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by Beverly Kraft -Eric Kokish


 July 11-17, 1999: Canada's Bridge Week. The venue: Toronto's Yorkdale Holiday Inn. On the seventh day of the Open Teams Event (the CNTC), all but two of the original 28 teams from the six Canadian zones had been eliminated. The 72-board final featured two of the betting favourites, BARAN (Boris Baran, George Mittelman, Allan Graves, J Markland Molson, Eric Kokish) and LEBI (Robert Lebi-Nader Hanna, John "JC" Carruthers-Drew Cannell). The score was close in the second quarter, when this deal arrived:

Neither side vulnerable; North deals


  K 7
Q 7 4 3
9 7 5 3

 A Q 10

J 8 3
K J 10 9 6 2
Q 8 6
A 8 5
K J 10 2

J 9 6 4 2

  A Q 10 9 6 5 2

A 4

K 8 5 3


West North East South
  Cannell   Carr'thrs
2 Dbl(1) 3(2) 4
Pass 4 Pass 6
Pass Pass Pass  

(1) Negative, takeout; (2) Short spades, heart fit

Opening Lead:

 BARAN's North/South pair had stopped in 4
, but Carruthers-Cannell were more ambitious. Carruthers knew that 4 was not forcing, but he wanted to show his side length for slam purposes, and his opponents had indicated they would bid again if North could not. Cannell's preference to spades prompted Carruthers to take a shot at slam, and dummy, with four key honours in the black suits, proved quite suitable.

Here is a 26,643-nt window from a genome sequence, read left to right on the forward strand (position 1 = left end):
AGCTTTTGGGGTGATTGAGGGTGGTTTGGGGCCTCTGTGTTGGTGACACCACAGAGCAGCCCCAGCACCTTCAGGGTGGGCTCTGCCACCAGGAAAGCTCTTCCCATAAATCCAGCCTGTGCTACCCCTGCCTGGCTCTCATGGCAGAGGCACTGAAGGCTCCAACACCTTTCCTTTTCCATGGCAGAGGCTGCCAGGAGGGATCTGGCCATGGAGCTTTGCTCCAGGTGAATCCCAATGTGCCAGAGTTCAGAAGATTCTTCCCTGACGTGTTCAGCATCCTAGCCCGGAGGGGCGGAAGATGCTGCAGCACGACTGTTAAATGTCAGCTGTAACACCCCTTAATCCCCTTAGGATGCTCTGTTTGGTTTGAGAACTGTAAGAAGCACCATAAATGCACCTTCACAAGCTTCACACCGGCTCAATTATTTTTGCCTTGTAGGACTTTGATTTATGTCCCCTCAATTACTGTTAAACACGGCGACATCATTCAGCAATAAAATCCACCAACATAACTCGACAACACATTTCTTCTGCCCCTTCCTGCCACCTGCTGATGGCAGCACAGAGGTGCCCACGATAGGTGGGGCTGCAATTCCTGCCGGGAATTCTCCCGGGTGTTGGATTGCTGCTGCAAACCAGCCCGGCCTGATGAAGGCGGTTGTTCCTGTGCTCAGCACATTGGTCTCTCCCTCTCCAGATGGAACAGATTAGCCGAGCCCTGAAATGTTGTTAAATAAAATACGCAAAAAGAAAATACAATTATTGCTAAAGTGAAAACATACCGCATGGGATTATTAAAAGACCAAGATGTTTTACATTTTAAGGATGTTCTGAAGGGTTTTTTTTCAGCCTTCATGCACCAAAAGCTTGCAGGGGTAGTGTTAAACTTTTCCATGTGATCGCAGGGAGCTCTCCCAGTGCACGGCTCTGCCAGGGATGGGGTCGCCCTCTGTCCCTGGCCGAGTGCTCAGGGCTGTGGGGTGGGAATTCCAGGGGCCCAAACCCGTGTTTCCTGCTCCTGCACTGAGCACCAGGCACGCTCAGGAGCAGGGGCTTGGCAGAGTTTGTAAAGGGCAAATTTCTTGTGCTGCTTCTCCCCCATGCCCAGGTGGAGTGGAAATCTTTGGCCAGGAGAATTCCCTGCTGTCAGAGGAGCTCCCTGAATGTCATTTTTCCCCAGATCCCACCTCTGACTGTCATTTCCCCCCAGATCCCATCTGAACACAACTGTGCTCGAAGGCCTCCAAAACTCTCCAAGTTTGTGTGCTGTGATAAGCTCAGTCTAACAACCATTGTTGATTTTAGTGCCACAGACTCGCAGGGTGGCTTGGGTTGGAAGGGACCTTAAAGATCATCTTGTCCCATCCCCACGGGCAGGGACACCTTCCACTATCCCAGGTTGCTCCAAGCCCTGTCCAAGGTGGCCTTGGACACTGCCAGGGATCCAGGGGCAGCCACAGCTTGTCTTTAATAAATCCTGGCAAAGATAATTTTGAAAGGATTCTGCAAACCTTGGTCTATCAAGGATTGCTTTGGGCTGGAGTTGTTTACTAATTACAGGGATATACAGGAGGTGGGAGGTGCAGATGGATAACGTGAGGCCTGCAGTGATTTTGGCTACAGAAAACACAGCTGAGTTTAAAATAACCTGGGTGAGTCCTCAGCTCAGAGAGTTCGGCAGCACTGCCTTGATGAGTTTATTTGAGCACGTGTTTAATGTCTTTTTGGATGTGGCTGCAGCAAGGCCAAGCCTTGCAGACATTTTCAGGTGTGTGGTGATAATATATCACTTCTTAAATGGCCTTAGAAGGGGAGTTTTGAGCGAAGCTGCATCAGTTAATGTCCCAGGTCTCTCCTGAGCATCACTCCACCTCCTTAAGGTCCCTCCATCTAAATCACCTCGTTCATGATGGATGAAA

Declarer ruffed the opening lead, drew three rounds of trumps, ruffing a second heart en route, and led the
4 from hand. East, placing declarer with 7-0-1-5 pattern for his bidding, had discarded a diamond and heart to keep all his clubs, so declarer could win the diamond return with the ace, cross to the Q, and ruff a diamond, establishing dummy's fourth diamond for a club discard; plus 980. 11 IMPs to LEBI, ahead now by 16.

 It might appear that East's diamond discard gave away the contract, but that was not so. If instead he discards a heart or a club, declarer uses a club entry to dummy to ruff the third diamond and run his remaining trumps. East would not be able to keep both a club guard and the high diamond, succumbing to a minor-suit squeeze. It would have been slightly better for declarer to start diamonds by playing ace and another, keeping his communications intact, but on the actual lie it did not matter. It is remarkable that West could have defeated the contract at trick one by leading his singleton club, perhaps the least likely choice on the auction.

 LEBI also gained substantially on the next two deals, and these three boards decided a match that was otherwise virtually even. LEBI won by 35 IMPs. The players dedicated their victory to their longtime friend and teammate, Ted Horning, who died just a few hours after completion of play. Now renamed Team HORNING, the winners will add a third pair and will represent Canada at the World Bridge Teams Olympiad in the Netherlands in autumn, 2000, If they play as well then as they did in the CNTC, we can look forward to reporting their future achievements in this feature.